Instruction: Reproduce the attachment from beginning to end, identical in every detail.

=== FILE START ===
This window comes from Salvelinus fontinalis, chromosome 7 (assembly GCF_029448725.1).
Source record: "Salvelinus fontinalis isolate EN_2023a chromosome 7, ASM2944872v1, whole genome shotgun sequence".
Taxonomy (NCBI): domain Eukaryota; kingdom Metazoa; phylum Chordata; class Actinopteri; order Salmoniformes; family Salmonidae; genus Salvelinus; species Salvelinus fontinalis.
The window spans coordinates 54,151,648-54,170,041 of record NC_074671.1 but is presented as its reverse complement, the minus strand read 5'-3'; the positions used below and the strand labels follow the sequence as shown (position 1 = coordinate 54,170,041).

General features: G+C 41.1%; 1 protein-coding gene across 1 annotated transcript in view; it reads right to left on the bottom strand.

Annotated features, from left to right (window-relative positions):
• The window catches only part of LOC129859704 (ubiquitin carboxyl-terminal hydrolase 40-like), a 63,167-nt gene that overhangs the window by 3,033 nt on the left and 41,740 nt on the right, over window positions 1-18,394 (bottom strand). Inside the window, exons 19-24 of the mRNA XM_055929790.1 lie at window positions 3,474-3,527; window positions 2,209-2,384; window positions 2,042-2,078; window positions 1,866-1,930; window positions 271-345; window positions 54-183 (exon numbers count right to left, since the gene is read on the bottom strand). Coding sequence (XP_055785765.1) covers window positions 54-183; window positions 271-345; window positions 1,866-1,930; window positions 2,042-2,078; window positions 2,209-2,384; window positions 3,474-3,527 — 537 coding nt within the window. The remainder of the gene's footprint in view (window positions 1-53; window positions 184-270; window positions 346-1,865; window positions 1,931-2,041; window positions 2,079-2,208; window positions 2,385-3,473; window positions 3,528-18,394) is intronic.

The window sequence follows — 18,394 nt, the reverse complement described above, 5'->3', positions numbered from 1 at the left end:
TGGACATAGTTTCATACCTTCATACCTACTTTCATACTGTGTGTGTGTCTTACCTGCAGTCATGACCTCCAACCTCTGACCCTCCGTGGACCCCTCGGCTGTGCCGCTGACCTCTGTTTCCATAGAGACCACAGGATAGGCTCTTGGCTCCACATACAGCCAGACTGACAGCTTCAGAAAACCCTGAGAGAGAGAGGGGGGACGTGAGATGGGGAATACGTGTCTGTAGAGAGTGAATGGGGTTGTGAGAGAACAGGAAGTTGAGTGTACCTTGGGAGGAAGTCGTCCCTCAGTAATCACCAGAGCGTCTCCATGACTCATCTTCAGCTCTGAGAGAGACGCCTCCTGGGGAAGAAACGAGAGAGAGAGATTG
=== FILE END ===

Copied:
This window comes from Salvelinus fontinalis, chromosome 7 (assembly GCF_029448725.1).
Source record: "Salvelinus fontinalis isolate EN_2023a chromosome 7, ASM2944872v1, whole genome shotgun sequence".
Taxonomy (NCBI): domain Eukaryota; kingdom Metazoa; phylum Chordata; class Actinopteri; order Salmoniformes; family Salmonidae; genus Salvelinus; species Salvelinus fontinalis.
The window spans coordinates 54,151,648-54,170,041 of record NC_074671.1 but is presented as its reverse complement, the minus strand read 5'-3'; the positions used below and the strand labels follow the sequence as shown (position 1 = coordinate 54,170,041).

General features: G+C 41.1%; 1 protein-coding gene across 1 annotated transcript in view; it reads right to left on the bottom strand.

Annotated features, from left to right (window-relative positions):
• The window catches only part of LOC129859704 (ubiquitin carboxyl-terminal hydrolase 40-like), a 63,167-nt gene that overhangs the window by 3,033 nt on the left and 41,740 nt on the right, over window positions 1-18,394 (bottom strand). Inside the window, exons 19-24 of the mRNA XM_055929790.1 lie at window positions 3,474-3,527; window positions 2,209-2,384; window positions 2,042-2,078; window positions 1,866-1,930; window positions 271-345; window positions 54-183 (exon numbers count right to left, since the gene is read on the bottom strand). Coding sequence (XP_055785765.1) covers window positions 54-183; window positions 271-345; window positions 1,866-1,930; window positions 2,042-2,078; window positions 2,209-2,384; window positions 3,474-3,527 — 537 coding nt within the window. The remainder of the gene's footprint in view (window positions 1-53; window positions 184-270; window positions 346-1,865; window positions 1,931-2,041; window positions 2,079-2,208; window positions 2,385-3,473; window positions 3,528-18,394) is intronic.

The window sequence follows — 18,394 nt, the reverse complement described above, 5'->3', positions numbered from 1 at the left end:
TGGACATAGTTTCATACCTTCATACCTACTTTCATACTGTGTGTGTGTCTTACCTGCAGTCATGACCTCCAACCTCTGACCCTCCGTGGACCCCTCGGCTGTGCCGCTGACCTCTGTTTCCATAGAGACCACAGGATAGGCTCTTGGCTCCACATACAGCCAGACTGACAGCTTCAGAAAACCCTGAGAGAGAGAGGGGGGACGTGAGATGGGGAATACGTGTCTGTAGAGAGTGAATGGGGTTGTGAGAGAACAGGAAGTTGAGTGTACCTTGGGAGGAAGTCGTCCCTCAGTAATCACCAGAGCGTCTCCATGACTCATCTTCAGCTCTGAGAGAGACGCCTCCTGGGGAAGAAACGAGAGAGAGAGATTG